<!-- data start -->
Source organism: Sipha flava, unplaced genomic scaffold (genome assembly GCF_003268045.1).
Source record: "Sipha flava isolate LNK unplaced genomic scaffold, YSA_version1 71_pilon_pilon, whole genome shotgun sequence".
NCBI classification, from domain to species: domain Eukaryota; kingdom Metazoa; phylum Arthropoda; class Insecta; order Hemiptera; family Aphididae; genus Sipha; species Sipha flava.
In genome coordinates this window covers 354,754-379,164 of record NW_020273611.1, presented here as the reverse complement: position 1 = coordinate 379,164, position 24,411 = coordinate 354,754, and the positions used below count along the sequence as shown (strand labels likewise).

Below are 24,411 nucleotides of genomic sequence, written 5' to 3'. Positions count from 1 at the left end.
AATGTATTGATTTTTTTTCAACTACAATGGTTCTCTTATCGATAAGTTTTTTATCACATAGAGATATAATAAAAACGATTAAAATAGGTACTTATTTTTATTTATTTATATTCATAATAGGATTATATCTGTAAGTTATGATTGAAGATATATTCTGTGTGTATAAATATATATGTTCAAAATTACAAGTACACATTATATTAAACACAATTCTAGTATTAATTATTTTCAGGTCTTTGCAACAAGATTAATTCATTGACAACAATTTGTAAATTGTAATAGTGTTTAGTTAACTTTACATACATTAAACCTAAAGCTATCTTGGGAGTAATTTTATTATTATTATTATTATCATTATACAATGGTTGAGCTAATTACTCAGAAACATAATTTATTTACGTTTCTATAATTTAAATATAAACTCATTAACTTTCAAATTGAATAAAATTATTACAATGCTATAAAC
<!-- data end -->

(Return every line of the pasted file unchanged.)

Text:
Source organism: Sipha flava, unplaced genomic scaffold (genome assembly GCF_003268045.1).
Source record: "Sipha flava isolate LNK unplaced genomic scaffold, YSA_version1 71_pilon_pilon, whole genome shotgun sequence".
NCBI classification, from domain to species: domain Eukaryota; kingdom Metazoa; phylum Arthropoda; class Insecta; order Hemiptera; family Aphididae; genus Sipha; species Sipha flava.
In genome coordinates this window covers 354,754-379,164 of record NW_020273611.1, presented here as the reverse complement: position 1 = coordinate 379,164, position 24,411 = coordinate 354,754, and the positions used below count along the sequence as shown (strand labels likewise).

Below are 24,411 nucleotides of genomic sequence, written 5' to 3'. Positions count from 1 at the left end.
AATGTATTGATTTTTTTTCAACTACAATGGTTCTCTTATCGATAAGTTTTTTATCACATAGAGATATAATAAAAACGATTAAAATAGGTACTTATTTTTATTTATTTATATTCATAATAGGATTATATCTGTAAGTTATGATTGAAGATATATTCTGTGTGTATAAATATATATGTTCAAAATTACAAGTACACATTATATTAAACACAATTCTAGTATTAATTATTTTCAGGTCTTTGCAACAAGATTAATTCATTGACAACAATTTGTAAATTGTAATAGTGTTTAGTTAACTTTACATACATTAAACCTAAAGCTATCTTGGGAGTAATTTTATTATTATTATTATTATCATTATACAATGGTTGAGCTAATTACTCAGAAACATAATTTATTTACGTTTCTATAATTTAAATATAAACTCATTAACTTTCAAATTGAATAAAATTATTACAATGCTATAAAC